Identifying Medical Conditions: Pressure Sores

You may know pressure sores by their more common name: bed sores. Bedsore occurs when you lie or sit in one position too long and the weight of your body against the surface of the bed or chair cuts off blood supply. You might get them if you’re on bed rest or in a wheelchair.

Pressure sores can cause serious infections, some of which can be life-threatening. They are usually associated with someone who is bed-ridden but they frequently occur when the person does not move around much and spends long periods sitting or lying in one position – perhaps with their back against a cushion or feet resting on a foot-stool. Different parts of the body can be affected:

·         The back of arms or legs where they rest against the chair in which the person sits

·          Heels and ankles

·          Buttocks or lower back

·          Sides of the head, ears

·          Shoulder blades.

Suspect and look for a pressure sore if the person complains of pain in one area.

The person may sit in the same chair in one position for long periods. They should shift body position every ten or fifteen minutes. People at increased risk are those with:

·         Mobility problems – perhaps due to painful arthritis they like to stay in one position

·         A poor diet – they often have insufficient fluid in the body or difficulty swallowing food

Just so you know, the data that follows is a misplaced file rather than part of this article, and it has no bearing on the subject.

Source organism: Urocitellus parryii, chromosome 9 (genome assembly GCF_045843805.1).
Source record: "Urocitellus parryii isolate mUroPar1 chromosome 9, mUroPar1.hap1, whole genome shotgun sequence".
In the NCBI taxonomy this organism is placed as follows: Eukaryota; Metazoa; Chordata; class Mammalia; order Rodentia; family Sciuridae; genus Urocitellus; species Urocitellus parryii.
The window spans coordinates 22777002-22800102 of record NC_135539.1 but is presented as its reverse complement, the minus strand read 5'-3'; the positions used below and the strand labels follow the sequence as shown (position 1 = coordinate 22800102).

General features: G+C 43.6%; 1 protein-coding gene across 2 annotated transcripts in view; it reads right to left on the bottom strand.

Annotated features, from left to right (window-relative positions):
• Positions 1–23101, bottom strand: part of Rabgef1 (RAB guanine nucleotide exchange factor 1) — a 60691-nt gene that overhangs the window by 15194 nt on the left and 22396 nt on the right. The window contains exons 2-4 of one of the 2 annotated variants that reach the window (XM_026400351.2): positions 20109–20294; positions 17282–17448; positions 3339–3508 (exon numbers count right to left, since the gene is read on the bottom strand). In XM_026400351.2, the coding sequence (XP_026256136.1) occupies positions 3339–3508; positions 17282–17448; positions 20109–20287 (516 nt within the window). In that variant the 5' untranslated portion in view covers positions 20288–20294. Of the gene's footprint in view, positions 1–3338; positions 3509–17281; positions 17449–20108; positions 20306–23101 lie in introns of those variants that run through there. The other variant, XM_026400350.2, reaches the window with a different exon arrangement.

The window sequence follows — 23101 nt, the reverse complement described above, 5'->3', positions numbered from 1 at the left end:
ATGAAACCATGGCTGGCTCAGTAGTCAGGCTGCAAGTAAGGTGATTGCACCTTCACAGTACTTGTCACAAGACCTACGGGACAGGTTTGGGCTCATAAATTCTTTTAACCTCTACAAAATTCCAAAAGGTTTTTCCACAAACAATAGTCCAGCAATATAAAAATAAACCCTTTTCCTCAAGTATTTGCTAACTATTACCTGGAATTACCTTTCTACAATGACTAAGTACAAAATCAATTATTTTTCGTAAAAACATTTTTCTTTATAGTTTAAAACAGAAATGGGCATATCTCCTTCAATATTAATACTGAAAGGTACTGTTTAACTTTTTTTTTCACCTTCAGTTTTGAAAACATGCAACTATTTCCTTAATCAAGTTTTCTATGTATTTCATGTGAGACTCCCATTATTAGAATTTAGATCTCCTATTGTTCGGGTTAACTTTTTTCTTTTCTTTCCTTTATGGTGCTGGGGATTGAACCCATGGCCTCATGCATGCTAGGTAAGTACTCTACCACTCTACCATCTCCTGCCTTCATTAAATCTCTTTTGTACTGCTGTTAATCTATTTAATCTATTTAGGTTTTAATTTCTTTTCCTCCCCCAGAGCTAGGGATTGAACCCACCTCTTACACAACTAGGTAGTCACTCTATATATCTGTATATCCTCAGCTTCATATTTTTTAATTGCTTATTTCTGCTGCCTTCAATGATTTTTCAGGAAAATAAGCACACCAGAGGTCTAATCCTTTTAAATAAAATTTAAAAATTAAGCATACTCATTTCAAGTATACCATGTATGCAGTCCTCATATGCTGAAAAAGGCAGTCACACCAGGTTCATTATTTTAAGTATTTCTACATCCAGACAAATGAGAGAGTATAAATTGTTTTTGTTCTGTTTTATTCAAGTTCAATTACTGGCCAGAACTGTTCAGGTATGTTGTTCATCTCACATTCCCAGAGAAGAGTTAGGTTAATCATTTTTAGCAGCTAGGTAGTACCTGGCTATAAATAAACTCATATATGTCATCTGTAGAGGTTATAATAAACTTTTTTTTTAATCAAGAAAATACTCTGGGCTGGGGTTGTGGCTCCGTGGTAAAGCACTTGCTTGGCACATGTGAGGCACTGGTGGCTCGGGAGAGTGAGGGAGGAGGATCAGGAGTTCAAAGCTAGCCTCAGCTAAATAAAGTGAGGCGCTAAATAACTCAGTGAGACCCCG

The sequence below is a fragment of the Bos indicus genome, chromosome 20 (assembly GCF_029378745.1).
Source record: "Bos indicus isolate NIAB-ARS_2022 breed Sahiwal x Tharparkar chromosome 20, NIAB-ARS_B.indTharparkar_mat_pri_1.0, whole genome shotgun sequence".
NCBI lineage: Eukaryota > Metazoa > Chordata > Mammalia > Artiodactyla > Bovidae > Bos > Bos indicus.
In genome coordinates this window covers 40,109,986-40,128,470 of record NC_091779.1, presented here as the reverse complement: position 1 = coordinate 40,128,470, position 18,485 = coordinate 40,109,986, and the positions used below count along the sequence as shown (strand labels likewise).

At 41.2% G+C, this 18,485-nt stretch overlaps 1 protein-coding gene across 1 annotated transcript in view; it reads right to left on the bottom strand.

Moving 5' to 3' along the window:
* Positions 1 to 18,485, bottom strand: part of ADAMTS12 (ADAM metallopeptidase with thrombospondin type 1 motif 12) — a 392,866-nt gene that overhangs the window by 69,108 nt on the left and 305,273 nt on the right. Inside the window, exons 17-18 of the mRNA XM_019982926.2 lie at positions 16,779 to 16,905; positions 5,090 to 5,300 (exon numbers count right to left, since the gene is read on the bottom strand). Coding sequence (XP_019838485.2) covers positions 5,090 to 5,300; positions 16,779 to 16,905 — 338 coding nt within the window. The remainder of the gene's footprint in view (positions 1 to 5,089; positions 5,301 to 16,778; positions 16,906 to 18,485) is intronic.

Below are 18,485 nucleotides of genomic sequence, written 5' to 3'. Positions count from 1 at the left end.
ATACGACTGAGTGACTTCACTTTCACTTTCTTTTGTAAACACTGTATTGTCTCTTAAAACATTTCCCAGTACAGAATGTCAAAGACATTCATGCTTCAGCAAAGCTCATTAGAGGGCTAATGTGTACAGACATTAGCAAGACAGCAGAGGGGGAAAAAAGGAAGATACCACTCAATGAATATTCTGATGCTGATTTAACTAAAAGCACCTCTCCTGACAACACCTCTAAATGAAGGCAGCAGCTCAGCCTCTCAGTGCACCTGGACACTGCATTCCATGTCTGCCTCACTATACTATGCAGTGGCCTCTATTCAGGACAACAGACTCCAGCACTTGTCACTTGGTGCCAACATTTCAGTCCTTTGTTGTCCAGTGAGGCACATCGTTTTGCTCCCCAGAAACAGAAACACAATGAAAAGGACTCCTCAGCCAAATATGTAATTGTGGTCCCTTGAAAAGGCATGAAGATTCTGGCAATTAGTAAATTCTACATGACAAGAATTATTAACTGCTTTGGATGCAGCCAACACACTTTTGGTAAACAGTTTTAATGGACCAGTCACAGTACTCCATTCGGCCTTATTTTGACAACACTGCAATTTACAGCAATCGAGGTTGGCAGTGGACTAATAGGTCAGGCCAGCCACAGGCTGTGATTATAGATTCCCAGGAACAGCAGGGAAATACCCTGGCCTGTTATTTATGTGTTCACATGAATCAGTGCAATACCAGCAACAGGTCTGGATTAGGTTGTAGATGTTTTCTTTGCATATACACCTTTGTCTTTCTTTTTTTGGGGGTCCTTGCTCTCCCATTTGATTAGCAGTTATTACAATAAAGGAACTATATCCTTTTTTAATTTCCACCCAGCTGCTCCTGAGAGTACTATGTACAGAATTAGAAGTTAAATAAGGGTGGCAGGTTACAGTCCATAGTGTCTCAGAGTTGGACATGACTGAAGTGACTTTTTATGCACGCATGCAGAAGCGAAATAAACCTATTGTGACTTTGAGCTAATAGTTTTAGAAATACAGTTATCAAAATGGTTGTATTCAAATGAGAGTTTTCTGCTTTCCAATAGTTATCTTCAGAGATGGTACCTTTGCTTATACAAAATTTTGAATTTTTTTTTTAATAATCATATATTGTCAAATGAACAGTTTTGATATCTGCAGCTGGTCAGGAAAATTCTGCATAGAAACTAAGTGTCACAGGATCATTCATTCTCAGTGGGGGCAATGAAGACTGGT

·         Health conditions such as type 1 or type 2 diabetes, heart or kidney failure, or incontinence.   

Warning signs that pressure sores are developing include:

·         Changes in the color of the skin

·         Swelling

·         An area of skin that feels cooler or warmer to the touch than other areas

·         Tender areas

 

If found early, there’s a good chance these sores will heal in a few days, with little fuss or pain. Without treatment, they can get worse.

You’ll know they’re better when the sore gets smaller and pink tissue shows up along the sides.

You may notice a red area on your skin. If you have darker skin, the discolored area may be harder to see. The spot doesn’t get lighter when you press on it, or even 10 to 30 minutes after you stop pressing. This means less blood is getting to the area.

 

What to do

Prevent sores by encouraging your loved one to move around more – perhaps use different chairs to sit in at different times. Keep skin clean and dry – especially important if the person experiences any incontinence. If you suspect a sore is developing, make sure the person changes position to relieve pressure on that area. If you don’t see improvement within a couple of days contact their doctor. Immediate medical care is needed if there are any signs of infection such as puss discharge from a sore, increased redness, warmth or swelling around the affected area.  

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